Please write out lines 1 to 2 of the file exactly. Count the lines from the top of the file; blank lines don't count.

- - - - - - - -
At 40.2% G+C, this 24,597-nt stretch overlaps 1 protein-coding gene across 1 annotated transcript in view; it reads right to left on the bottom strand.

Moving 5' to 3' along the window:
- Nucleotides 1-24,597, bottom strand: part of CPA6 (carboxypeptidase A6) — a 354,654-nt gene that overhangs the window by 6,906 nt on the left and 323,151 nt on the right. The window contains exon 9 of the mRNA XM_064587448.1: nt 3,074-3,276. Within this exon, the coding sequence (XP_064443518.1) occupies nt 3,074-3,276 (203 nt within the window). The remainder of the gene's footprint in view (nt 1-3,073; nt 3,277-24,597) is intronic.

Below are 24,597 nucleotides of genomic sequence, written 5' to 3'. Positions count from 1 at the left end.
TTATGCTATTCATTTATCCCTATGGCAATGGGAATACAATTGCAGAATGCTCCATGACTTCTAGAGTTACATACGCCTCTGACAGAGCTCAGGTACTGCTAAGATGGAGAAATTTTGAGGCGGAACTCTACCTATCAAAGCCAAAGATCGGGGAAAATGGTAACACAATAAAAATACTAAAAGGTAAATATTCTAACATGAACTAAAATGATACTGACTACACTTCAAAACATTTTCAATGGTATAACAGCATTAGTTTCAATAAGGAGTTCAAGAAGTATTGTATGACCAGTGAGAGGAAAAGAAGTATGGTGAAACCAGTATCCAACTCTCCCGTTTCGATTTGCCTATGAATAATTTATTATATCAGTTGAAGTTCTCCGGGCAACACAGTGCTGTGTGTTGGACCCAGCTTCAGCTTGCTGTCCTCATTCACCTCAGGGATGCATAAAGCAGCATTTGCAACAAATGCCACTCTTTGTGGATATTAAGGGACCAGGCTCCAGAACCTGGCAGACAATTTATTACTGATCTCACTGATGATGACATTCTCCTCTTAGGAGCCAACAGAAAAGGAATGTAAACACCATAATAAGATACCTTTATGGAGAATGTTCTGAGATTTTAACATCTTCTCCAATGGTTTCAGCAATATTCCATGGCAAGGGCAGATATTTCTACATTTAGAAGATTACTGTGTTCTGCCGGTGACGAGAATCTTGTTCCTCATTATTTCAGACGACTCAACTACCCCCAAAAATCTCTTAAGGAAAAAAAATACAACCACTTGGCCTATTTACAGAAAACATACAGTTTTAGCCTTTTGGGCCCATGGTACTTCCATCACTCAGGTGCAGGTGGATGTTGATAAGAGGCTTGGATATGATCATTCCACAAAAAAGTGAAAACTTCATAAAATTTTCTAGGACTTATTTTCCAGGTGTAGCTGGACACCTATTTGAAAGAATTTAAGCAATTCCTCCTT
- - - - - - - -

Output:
At 40.2% G+C, this 24,597-nt stretch overlaps 1 protein-coding gene across 1 annotated transcript in view; it reads right to left on the bottom strand.

Moving 5' to 3' along the window: